Generally speaking, if you want to play extreme games like Crysis 3 and Metro Last Light, then you’d be restricted to a fully fledged desktop system with enough power to deal with anything that you throw at it, but this has all changed over the past couple of years. More notebooks are being released that can rival these power hungry systems and still incorporating powerful processing power and extreme GPU performance.
The new notebooks that are hitting the market are making the divide between desktops and notebooks in terms of performance so fine that they are now overlapping by quite a margin with many of today’s laptops being produced having far more power than some of their desktop counterparts. Because of this overlap in performance and the number of users who want a compact system to take to gaming events such as iSeries (the UK biggest gaming festival) growing, its more and more common to see people attending these events with desktop replacements as their primary system.
PC Specialist are one of the UKs leading system integrators and since 2002 they have seen multiple awards across many publications for their systems, including the Vanquish X200 Gaming Rig that Peter had a look at a few months ago. The companies dedication towards selecting the best components for each build and the option to customise each and every system they have available with a whole hopst of options means that there are hundreds of ways in which a particular system can be configured. This means that there is with out a doubt a system for every persons needs out there.
After having a look at one of PC Specialists desktop systems, we want to see what their top end laptops have to offer to the table so let’s take a look at the specifications as this system arrived with us:
Name: Vortex IV X780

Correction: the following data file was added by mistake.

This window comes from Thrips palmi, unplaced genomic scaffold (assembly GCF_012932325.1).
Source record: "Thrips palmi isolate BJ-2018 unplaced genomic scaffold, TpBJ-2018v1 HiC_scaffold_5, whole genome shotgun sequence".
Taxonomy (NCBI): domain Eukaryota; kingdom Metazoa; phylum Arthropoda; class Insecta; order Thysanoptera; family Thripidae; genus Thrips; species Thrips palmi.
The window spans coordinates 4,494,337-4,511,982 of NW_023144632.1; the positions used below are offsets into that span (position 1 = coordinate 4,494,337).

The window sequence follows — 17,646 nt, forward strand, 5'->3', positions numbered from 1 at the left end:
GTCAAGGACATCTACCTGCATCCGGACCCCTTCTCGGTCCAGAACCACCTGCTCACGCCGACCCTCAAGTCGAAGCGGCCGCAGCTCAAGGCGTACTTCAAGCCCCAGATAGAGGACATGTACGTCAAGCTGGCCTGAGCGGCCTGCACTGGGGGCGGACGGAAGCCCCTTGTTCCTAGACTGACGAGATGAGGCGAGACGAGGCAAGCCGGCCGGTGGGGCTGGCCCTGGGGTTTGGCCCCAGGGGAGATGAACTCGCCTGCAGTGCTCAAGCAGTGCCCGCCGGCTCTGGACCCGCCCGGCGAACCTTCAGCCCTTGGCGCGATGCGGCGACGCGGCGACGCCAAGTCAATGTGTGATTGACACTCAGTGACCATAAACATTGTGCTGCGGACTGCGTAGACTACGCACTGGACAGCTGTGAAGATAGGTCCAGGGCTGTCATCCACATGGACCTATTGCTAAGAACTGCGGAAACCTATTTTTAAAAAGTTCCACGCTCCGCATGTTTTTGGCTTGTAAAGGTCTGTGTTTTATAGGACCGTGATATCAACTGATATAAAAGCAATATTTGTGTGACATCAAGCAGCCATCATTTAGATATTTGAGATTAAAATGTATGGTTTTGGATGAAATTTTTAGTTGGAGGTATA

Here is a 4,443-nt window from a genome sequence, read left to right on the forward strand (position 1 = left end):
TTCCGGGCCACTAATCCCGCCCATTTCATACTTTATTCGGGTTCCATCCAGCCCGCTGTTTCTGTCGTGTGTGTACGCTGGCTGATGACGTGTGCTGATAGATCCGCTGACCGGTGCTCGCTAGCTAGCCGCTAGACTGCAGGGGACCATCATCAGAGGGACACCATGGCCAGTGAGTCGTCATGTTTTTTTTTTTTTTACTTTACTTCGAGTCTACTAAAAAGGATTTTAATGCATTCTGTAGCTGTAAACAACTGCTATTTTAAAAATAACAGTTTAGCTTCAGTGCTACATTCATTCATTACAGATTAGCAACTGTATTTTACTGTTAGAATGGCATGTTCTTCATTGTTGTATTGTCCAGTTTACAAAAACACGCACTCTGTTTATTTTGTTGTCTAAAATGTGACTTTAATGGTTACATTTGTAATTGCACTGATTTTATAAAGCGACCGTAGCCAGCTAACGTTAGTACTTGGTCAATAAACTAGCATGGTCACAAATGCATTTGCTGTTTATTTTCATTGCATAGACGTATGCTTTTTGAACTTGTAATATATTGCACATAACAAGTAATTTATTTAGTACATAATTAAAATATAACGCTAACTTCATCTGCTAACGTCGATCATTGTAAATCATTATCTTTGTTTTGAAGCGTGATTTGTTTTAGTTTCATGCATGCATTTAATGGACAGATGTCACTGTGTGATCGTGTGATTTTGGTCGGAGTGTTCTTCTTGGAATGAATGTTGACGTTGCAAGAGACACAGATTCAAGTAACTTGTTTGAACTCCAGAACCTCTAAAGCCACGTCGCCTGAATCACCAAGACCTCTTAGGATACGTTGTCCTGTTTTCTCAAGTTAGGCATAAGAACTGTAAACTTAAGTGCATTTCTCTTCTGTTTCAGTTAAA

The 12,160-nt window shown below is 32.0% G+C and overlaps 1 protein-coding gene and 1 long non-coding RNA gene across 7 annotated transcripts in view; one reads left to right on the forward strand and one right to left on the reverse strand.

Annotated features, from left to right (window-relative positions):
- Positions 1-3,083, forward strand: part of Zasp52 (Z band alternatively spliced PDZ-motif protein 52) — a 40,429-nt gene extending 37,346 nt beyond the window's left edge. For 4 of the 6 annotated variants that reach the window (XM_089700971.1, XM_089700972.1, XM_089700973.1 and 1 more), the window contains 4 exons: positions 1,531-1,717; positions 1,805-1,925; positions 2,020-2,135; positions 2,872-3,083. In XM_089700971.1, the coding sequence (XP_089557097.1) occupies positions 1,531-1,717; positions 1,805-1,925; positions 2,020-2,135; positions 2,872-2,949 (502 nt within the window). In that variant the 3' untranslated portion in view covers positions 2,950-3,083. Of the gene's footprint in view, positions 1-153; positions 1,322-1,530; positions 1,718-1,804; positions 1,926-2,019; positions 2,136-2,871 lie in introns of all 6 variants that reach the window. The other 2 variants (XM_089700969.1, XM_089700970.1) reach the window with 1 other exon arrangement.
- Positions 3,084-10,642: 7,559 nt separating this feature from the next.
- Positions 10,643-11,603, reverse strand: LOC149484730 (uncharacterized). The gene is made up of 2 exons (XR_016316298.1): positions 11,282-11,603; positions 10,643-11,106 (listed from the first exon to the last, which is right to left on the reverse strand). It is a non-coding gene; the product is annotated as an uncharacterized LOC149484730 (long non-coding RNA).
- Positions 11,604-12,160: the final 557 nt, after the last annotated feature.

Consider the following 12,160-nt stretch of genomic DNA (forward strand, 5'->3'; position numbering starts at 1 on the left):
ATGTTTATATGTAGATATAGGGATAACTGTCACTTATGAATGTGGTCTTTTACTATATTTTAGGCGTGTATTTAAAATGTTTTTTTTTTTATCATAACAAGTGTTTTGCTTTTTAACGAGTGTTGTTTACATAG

CPU: Intel Core i7 4700MQ
RAM: 16GB Kingston HyperX Genesis 1600MHz (2x8GB)
SSD: 120GB Kingston SSDnow V300
HDD: 750GB Western Digital Scorpio Black SATA (7200RPM)
Warranty: 3 Year Silver (1 year collect & return, 1 year parts, 3 years labour)
Price: £1,449 inc VAT + Delivery
Click here to buy this laptop with the above spec for the offer price of £1449 inc VAT and delivery
The specifications listed above – even for a desktop system – is highly impressive so to see such a top level of performance packed into a 17.3″ laptop chassis with room to spare is even more impressive. The custom system features components from Western Digital, Kingston, NVIDIA, BigFoot Networks and Intel
Looking at the box that the laptop is shipped in, first impressions are that there is nothing over the top hiding inside, but this is far from the truth as inside is one mammoth laptop that – on paper- can pack one hell of a punch.
Inside the box alongside the laptop, PC Specialist include a driver CD, cleaning cloth, multi-lingual user manual and a PC Specialist welcome booklet. On top of this there is also an 8 cell, 5200mAh/76.96WHr battery and a whopping 230W AC adaptor.
With Haswell on a close horizon and Intel still holding the fort under close guard with regards to their 4th Generation chips, we’ve been seeing the lid slowly lift from each of the motherboard vendors on what their new boards will have to offer. Asus is next in line to show off some of their new boards from their Series , TUF (The Ultimate Force) and ROG (Republic of Gamers) lines and at each level they are offering up the best they can in terms of performance, user experiences, stability and upgrade paths.